Consider any species that typically gives birth to one offspring per mating, and that within that species is any simply-inherited trait with a dominant ‘A’ allele and a recessive ‘a’ allele.
Now consider four individuals of that species, all with known genotypes: a heterozygous dominant male (’Aa’), a homozygous dominant female (’AA’), a heterozygous dominant female (’Aa’), and a homozygous recessive female (’aa’). Assume a genetic test doesn’t exist. The mating outcomes of the male over each of these females can be summarised as:
We know with certainty which of the progeny are recessive (’aa’) just by looking at them. We also know with certainty that the genotypes of the homozygous recessive female’s offspring that aren’t themselves recessive must be heterozygous dominant (’Aa’). But how do we know which of the others are homozygous (’AA’) or heterozygous (’Aa’) dominant?
All we can know for sure is that the probability of an ‘AA’ genotype resulting when our male is crossed with a known ‘AA’ female is 1 in 2, or 0.5. Likewise the probability of an ‘Aa’ genotype from the same mating is 0.5. The probability of an ‘AA’ genotype with a known ‘Aa’ mating is 1 in 4, or 0.25, and of an ‘Aa’ genotype is 2 in 4, or 0.5.
We can calculate these probabilities as we already know the genotypes of the parents. But if we don’t know the genotypes of the parents, we must then rely on what we know about population genetics, and work with the probabilities of certain genotypes being in the population as a whole.
Back in The Effect of Mating Systems on Gene and Genotypic Frequencies: Outbreeding, we saw how Punnet squares can be used to calculate genotypic frequencies in the offspring, given the gene frequencies in the starting population.
We can use Punnet squares similarly to calculate the probabilities of which genotypes are likely to be in the offspring, given the known probabilities of those genotypes being in the starting population.
Instead of p and q representing gene frequencies, let them now represent the probabilities that an animal will contribute a dominant allele or a recessive allele.
Here, p is the probability that ‘A’ is passed to the progeny, and q is the probability that ‘a’ is passed to the progeny.
If we know a male is ‘Aa’ then both p and q are 0.5. There is a 50% chance that any of his gametes picked at random will have an ‘A’ or ‘a’ allele.
If we don’t know for sure whether any particular female is ‘AA’ or ‘Aa’ we must work with the probabilities of these alleles being in the population of females as a whole.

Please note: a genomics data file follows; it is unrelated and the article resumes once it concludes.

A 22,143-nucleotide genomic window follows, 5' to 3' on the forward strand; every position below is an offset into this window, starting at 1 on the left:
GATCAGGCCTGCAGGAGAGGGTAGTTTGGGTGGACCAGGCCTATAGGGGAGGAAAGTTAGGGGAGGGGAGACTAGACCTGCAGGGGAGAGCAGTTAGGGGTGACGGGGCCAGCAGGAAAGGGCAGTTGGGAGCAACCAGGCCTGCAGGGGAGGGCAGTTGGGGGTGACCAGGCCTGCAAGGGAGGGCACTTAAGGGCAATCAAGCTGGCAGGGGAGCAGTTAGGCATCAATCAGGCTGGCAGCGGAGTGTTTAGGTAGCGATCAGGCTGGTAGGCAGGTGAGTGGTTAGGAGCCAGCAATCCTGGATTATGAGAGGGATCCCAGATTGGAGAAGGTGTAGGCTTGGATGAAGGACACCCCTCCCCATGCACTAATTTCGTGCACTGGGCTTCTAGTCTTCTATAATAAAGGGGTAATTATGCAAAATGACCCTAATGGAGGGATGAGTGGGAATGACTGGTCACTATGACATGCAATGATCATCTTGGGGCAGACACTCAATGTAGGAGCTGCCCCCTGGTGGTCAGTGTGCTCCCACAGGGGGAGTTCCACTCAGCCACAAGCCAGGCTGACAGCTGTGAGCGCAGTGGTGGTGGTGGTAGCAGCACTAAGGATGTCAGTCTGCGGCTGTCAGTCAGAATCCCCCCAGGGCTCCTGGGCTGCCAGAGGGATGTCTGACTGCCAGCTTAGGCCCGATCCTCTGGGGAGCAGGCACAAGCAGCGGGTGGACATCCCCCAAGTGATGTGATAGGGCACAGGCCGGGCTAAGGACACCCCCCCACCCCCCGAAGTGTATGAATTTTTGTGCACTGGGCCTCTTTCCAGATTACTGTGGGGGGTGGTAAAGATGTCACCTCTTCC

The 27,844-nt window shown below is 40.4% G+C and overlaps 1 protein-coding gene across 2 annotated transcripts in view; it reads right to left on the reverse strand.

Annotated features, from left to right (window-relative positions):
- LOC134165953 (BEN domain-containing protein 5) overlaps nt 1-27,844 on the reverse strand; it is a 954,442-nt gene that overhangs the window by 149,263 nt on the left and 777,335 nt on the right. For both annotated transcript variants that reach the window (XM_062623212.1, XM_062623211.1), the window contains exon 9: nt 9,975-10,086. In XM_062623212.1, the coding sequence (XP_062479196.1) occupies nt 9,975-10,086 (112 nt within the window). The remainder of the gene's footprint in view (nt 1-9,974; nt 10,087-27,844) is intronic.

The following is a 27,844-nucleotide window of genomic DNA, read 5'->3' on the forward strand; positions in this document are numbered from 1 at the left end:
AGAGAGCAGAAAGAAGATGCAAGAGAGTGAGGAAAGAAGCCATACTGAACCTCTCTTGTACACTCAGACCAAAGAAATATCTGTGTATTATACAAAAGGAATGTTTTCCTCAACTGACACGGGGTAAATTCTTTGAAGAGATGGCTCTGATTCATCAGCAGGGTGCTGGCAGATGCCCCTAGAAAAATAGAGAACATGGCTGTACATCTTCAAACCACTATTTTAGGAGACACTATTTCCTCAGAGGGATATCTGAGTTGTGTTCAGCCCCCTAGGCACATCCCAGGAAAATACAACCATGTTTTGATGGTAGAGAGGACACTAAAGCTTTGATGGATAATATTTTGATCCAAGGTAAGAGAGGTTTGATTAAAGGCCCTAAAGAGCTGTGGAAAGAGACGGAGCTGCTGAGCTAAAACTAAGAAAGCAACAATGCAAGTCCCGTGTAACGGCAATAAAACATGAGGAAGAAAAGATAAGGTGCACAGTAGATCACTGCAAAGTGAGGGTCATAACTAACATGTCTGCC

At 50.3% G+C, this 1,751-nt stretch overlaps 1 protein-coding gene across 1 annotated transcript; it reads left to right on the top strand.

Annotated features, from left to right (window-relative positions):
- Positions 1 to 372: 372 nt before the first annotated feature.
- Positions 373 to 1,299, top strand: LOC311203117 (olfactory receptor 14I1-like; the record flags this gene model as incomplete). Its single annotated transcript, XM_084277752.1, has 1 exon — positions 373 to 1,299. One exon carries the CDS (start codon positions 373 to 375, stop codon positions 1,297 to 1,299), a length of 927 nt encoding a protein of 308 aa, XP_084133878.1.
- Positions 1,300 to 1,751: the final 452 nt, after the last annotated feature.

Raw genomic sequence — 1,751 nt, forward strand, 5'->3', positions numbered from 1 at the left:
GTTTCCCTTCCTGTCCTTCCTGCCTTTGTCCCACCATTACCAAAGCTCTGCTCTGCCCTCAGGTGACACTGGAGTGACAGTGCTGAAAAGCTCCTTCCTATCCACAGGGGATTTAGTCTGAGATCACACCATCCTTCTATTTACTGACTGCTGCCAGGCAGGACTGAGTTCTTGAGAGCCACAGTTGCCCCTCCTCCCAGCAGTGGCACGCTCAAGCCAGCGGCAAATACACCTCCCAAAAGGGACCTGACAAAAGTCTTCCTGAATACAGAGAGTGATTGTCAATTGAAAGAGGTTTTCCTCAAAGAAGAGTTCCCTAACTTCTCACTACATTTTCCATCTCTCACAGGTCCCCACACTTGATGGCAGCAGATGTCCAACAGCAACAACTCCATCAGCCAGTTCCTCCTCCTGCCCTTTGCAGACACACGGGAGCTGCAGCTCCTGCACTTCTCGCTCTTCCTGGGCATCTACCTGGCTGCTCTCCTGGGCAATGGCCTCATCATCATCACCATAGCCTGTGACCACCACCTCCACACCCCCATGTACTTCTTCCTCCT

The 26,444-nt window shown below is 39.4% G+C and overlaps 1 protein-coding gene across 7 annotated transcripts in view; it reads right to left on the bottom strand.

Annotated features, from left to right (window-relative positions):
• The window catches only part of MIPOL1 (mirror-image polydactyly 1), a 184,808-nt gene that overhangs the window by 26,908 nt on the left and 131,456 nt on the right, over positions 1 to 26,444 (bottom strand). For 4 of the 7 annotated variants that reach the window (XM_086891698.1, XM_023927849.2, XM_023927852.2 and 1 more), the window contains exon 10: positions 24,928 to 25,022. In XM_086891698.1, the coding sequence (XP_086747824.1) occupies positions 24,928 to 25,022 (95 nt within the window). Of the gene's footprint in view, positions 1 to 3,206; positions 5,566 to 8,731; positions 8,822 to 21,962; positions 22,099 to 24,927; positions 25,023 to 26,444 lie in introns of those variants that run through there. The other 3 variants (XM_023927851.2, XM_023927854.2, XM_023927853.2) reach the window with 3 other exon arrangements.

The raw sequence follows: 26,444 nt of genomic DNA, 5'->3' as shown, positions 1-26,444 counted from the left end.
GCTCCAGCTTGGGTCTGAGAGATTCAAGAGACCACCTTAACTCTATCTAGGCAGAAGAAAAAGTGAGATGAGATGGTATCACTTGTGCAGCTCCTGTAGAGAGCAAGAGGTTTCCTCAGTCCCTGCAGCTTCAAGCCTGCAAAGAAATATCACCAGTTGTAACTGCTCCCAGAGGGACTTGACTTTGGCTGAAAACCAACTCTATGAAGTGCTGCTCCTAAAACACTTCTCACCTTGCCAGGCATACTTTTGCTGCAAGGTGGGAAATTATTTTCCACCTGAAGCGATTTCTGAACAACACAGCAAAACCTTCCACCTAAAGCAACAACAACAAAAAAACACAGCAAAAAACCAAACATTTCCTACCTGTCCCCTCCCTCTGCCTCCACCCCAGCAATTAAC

Revisiting the first Punnet square above, of an ‘Aa’ male and ‘AA’ female mating, you can see that half the progeny are expected to be ‘AA’ and half expected to be ‘Aa’. Extrapolating this outcome to a larger population of females, half will similarly be expected to be ‘AA’ and the other half ‘Aa’.
From this, there are expected to be three ‘A’ alleles to every ‘a’ in that wider population, or three in four. Thus the probability of ‘A’ being present in the population is p = 0.75. And from this we know that the probability of ‘a’ being present is q = 0.25.
On crossing our known ‘Aa’ male with any female from a known ‘AA’ dam:
You’ll see the probability of a homozygous recessive genotype (’aa’) from mating a known heterozygous dominant male to females from known ‘AA’ dams is 0.125, or one in eight. This of course means the probability of producing a dominant genotype (whether ‘AA’ or ‘Aa’) is seven in eight (0.375 + 0.375 + 0.125 = 0.875 = 7/8). Three of those are expected to be homozygous dominant (’AA’) and four are expected to be heterozygous dominant (’Aa’).
This same method can be used to work out the probabilities of any genotype from any starting genotypes.
For example, continuing with the middle Punnet square at top, the probabilities of mating outcomes from crossing those progeny from known ‘Aa’ dams with a known ‘Aa’ animal is:
(This is the same result as simply crossing two known ‘Aa’ animals.)
From the third, end Punnet square at top we can see that crossing a known ‘Aa’ male with any ‘aa’ homozygous recessive female would result in half ‘Aa’ and half ‘aa’ progeny on average. Let’s step through this one mathematically, even though the progeny genotypes will be known by sight:
We already know the probability of an ‘Aa’ animal contributing ‘A’ or ‘a’ is p = q = 0.5.
The probability of an ‘aa’ animal contributing an ‘A’ gamete is p = 0, and the probability of contributing an ‘a’ allele is q = 1.
Thus the probability of any ‘AA’ genotypes from an ‘Aa’ × ’aa’ cross is:
the probability of an ‘A’ allele from the ‘Aa’ genotype and the probability of an ‘A’ allele from the ‘aa’ genotype, or
0.5 × 0 = 0
Similarly, the probaility of any ‘aa’ genotypes from an ‘Aa’ × ’aa’ cross is
the probability of an ‘a’ allele from the ‘Aa’ genotype and the probability of an ‘a’ allele from the ‘aa’ genotype, or
0.5 × 1 = 0.5.
And lastly, the probability of any ‘Aa’ genotypes is
the probability of an ‘A’ allele from the ‘Aa’ genotype and the probability of an ‘a’ allele from the ‘aa’ genotype, or
0.5 × 1 = 0.5
It’s all well and good to be able to calculate these probabilities, but there’s one more number we need, and that is the number of births required to be sure a tested animal is not a carrier of a recessive gene. This number will differ depending on the type of mating, and we will go over that in more detail later.
But first a small diversion to discuss the practicalities and limitations of test matings — our topic for next week!